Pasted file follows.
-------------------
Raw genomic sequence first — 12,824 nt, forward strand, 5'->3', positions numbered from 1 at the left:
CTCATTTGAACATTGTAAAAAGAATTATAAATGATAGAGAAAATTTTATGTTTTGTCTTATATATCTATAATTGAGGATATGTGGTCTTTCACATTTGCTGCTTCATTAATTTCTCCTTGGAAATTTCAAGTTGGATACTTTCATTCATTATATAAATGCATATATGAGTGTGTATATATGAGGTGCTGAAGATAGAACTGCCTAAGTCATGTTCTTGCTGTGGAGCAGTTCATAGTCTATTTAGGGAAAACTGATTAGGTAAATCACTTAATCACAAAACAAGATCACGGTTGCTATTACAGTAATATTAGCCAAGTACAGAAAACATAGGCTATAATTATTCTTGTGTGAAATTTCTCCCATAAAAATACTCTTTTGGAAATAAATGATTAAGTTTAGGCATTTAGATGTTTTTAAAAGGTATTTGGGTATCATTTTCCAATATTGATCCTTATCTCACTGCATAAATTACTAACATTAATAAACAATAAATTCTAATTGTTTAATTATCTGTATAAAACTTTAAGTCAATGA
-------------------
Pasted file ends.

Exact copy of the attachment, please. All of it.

Raw genomic sequence first — 12,824 nt, forward strand, 5'->3', positions numbered from 1 at the left:
CTCATTTGAACATTGTAAAAAGAATTATAAATGATAGAGAAAATTTTATGTTTTGTCTTATATATCTATAATTGAGGATATGTGGTCTTTCACATTTGCTGCTTCATTAATTTCTCCTTGGAAATTTCAAGTTGGATACTTTCATTCATTATATAAATGCATATATGAGTGTGTATATATGAGGTGCTGAAGATAGAACTGCCTAAGTCATGTTCTTGCTGTGGAGCAGTTCATAGTCTATTTAGGGAAAACTGATTAGGTAAATCACTTAATCACAAAACAAGATCACGGTTGCTATTACAGTAATATTAGCCAAGTACAGAAAACATAGGCTATAATTATTCTTGTGTGAAATTTCTCCCATAAAAATACTCTTTTGGAAATAAATGATTAAGTTTAGGCATTTAGATGTTTTTAAAAGGTATTTGGGTATCATTTTCCAATATTGATCCTTATCTCACTGCATAAATTACTAACATTAATAAACAATAAATTCTAATTGTTTAATTATCTGTATAAAACTTTAAGTCAATGA